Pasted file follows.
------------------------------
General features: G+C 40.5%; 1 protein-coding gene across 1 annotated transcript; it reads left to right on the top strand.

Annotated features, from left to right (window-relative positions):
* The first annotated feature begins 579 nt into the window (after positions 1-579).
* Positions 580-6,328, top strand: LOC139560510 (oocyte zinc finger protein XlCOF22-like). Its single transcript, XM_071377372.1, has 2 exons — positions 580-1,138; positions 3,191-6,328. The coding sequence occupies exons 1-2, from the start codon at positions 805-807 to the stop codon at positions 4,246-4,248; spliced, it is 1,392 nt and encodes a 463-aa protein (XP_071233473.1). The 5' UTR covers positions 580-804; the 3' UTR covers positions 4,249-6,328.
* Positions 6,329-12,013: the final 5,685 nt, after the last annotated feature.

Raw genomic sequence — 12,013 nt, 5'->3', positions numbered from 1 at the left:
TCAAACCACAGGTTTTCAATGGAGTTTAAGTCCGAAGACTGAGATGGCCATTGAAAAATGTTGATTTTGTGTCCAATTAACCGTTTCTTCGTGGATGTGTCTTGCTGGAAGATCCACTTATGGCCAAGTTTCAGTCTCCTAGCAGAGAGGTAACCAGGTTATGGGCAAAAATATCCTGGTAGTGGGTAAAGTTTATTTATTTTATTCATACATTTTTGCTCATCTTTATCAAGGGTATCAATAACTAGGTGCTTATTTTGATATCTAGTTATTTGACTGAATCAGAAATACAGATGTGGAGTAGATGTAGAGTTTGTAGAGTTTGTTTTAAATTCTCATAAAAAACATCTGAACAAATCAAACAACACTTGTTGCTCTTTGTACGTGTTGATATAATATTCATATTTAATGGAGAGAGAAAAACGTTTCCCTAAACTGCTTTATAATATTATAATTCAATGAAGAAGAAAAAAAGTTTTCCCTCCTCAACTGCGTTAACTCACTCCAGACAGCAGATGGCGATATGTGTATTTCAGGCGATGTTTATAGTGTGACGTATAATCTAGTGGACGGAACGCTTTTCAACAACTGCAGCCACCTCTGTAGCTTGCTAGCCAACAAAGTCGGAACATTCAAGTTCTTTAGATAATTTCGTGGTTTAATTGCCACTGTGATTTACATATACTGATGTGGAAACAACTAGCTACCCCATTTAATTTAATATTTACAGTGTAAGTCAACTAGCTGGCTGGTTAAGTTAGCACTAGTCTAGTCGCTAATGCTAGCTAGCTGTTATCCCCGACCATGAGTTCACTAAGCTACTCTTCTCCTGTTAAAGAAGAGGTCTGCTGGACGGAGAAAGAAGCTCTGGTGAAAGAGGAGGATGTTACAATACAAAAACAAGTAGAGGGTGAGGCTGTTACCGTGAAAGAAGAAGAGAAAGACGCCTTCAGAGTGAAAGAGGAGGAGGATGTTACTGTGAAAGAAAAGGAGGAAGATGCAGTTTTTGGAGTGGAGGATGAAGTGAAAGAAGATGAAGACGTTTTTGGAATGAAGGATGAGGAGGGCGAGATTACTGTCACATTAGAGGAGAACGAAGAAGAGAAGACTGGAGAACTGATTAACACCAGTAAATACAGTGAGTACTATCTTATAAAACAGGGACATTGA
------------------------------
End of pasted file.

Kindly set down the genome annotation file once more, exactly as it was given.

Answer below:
General features: G+C 40.5%; 1 protein-coding gene across 1 annotated transcript; it reads left to right on the top strand.

Annotated features, from left to right (window-relative positions):
* The first annotated feature begins 579 nt into the window (after positions 1-579).
* Positions 580-6,328, top strand: LOC139560510 (oocyte zinc finger protein XlCOF22-like). Its single transcript, XM_071377372.1, has 2 exons — positions 580-1,138; positions 3,191-6,328. The coding sequence occupies exons 1-2, from the start codon at positions 805-807 to the stop codon at positions 4,246-4,248; spliced, it is 1,392 nt and encodes a 463-aa protein (XP_071233473.1). The 5' UTR covers positions 580-804; the 3' UTR covers positions 4,249-6,328.
* Positions 6,329-12,013: the final 5,685 nt, after the last annotated feature.

Raw genomic sequence — 12,013 nt, 5'->3', positions numbered from 1 at the left:
TCAAACCACAGGTTTTCAATGGAGTTTAAGTCCGAAGACTGAGATGGCCATTGAAAAATGTTGATTTTGTGTCCAATTAACCGTTTCTTCGTGGATGTGTCTTGCTGGAAGATCCACTTATGGCCAAGTTTCAGTCTCCTAGCAGAGAGGTAACCAGGTTATGGGCAAAAATATCCTGGTAGTGGGTAAAGTTTATTTATTTTATTCATACATTTTTGCTCATCTTTATCAAGGGTATCAATAACTAGGTGCTTATTTTGATATCTAGTTATTTGACTGAATCAGAAATACAGATGTGGAGTAGATGTAGAGTTTGTAGAGTTTGTTTTAAATTCTCATAAAAAACATCTGAACAAATCAAACAACACTTGTTGCTCTTTGTACGTGTTGATATAATATTCATATTTAATGGAGAGAGAAAAACGTTTCCCTAAACTGCTTTATAATATTATAATTCAATGAAGAAGAAAAAAAGTTTTCCCTCCTCAACTGCGTTAACTCACTCCAGACAGCAGATGGCGATATGTGTATTTCAGGCGATGTTTATAGTGTGACGTATAATCTAGTGGACGGAACGCTTTTCAACAACTGCAGCCACCTCTGTAGCTTGCTAGCCAACAAAGTCGGAACATTCAAGTTCTTTAGATAATTTCGTGGTTTAATTGCCACTGTGATTTACATATACTGATGTGGAAACAACTAGCTACCCCATTTAATTTAATATTTACAGTGTAAGTCAACTAGCTGGCTGGTTAAGTTAGCACTAGTCTAGTCGCTAATGCTAGCTAGCTGTTATCCCCGACCATGAGTTCACTAAGCTACTCTTCTCCTGTTAAAGAAGAGGTCTGCTGGACGGAGAAAGAAGCTCTGGTGAAAGAGGAGGATGTTACAATACAAAAACAAGTAGAGGGTGAGGCTGTTACCGTGAAAGAAGAAGAGAAAGACGCCTTCAGAGTGAAAGAGGAGGAGGATGTTACTGTGAAAGAAAAGGAGGAAGATGCAGTTTTTGGAGTGGAGGATGAAGTGAAAGAAGATGAAGACGTTTTTGGAATGAAGGATGAGGAGGGCGAGATTACTGTCACATTAGAGGAGAACGAAGAAGAGAAGACTGGAGAACTGATTAACACCAGTAAATACAGTGAGTACTATCTTATAAAACAGGGACATTGA